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What parents need to know
Parents need to know that Spy Kids: Mission Critical is an animated Netflix series inspired by the Spy Kids movies. It's geared toward a slightly younger audience than that of the films. The story follows Carmen and Juni Cortez as they enroll in a school for teen agents and head up a team to face off against a clever villain bent on world domination. Violence is the main concern here. Animation helps take the edge off, but the characters do battle adversaries who are bigger and stronger than they are. Expect kicking and punching, plus some gadgets that shock victims. But everyone bounces back quickly from their injuries. Plus, character strengths like leadership and teamwork are clear themes in these engaging adventures.
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What's the story?
In SPY KIDS: MISSION CRITICAL, an unexpected threat to the Organization of Secret Spies forces its closure and the reopening of Spy Kids Academy to train the next generation of agents. After their parents, Gregorio (voiced by Christian Lanz) and Ingrid (Mira Sorvino), go into hiding along with the rest of the O.S.S. agents, Carmen (Ashley Bornancin) and Juni (Carter Hastings) are tasked with leading the Mission Critical team to thwart the efforts of the villain Golden Brain (Tom Kenny) and his counterspy agency, Sinister Wrongdoers Against Mankind's Preservation (S.W.A.M.P.). Together they assemble the most promising academy trainees -- Glitch (Caitlyn Bairstow), Ace (Nicholas Coombe), Scorpion (Nesta Cooper), and Sir Awesome (Richard Ian Cox) -- and jump into battle against Golden Brain, who has his hands full with this eager group of agents-in-the-making.
Is it any good?
This action/adventure animated series is fast-paced fun for kids who aren't quite ready for real baddies and critical combat. Golden Brain is hardly an imposing figure, and his thugs are doltish enough that they're easily manhandled by the intrepid young heroes and heroines. What violence exists isn't disturbing and never seems to have lasting impact, given that everyone seems to bounce back to normal fairly quickly. There is the issue of kids assuming adult responsibilities and holding the line between the world's freedom and its fall to a nefarious force, but even that matter has minimal effect on the show's overall humor.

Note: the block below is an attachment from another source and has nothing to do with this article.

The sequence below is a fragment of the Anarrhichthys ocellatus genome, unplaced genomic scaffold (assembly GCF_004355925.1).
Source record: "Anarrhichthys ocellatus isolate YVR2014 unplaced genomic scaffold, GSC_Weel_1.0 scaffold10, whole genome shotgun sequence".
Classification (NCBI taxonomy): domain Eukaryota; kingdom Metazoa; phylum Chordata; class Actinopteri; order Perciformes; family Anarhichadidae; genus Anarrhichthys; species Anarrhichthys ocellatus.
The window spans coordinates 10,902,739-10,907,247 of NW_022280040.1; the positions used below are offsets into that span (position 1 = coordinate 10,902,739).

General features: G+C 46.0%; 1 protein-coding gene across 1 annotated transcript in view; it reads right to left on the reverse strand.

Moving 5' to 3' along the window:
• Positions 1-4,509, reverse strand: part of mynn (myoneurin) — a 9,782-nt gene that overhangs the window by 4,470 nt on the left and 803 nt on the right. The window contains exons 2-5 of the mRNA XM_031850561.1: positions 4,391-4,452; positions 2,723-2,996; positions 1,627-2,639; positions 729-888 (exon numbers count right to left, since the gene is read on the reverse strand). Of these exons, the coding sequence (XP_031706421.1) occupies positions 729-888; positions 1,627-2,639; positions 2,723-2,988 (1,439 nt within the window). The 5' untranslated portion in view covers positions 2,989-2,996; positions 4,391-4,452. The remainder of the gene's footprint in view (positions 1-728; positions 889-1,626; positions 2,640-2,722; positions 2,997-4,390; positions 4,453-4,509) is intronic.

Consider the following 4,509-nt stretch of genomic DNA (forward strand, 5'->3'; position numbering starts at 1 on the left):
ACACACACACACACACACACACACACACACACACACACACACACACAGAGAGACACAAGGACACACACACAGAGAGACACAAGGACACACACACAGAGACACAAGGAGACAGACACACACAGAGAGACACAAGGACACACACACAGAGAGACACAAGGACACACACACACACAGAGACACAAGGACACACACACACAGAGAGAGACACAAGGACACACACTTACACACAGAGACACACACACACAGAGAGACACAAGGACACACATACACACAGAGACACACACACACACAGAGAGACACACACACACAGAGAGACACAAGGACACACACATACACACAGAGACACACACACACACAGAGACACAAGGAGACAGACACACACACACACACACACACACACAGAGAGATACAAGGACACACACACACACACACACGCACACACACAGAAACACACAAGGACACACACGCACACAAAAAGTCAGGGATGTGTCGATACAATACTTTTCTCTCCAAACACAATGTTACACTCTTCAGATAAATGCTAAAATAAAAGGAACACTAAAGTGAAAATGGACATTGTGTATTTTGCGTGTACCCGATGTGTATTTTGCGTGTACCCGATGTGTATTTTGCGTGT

Viewers who have seen the Spy Kids movies will notice that Mission Critical doesn't have a natural place within the franchise's timeline, even though it revives the Cortez family and references other major players from the first three movies in particular. If your kids are big fans of the movies, this might be an issue initially, but the story charts its own course well enough that they will enjoy it nonetheless. Newcomers to the Spy Kids concept won't get all of the movie references, but it's not enough of a factor that it'll interfere with whether or not they like the show.
Talk to your kids about ...
Families can talk about TV violence. Is violence a necessity in action/adventure stories? Does it make the story more exciting to have physical encounters between the characters? What kind of violence, if any, bothers you in animated shows like Spy Kids: Mission Critical?
How does this show's story integrate with the Spy Kids movies? Does the animation style help distinguish it from them? What other movies would you like to see revisited in a series?
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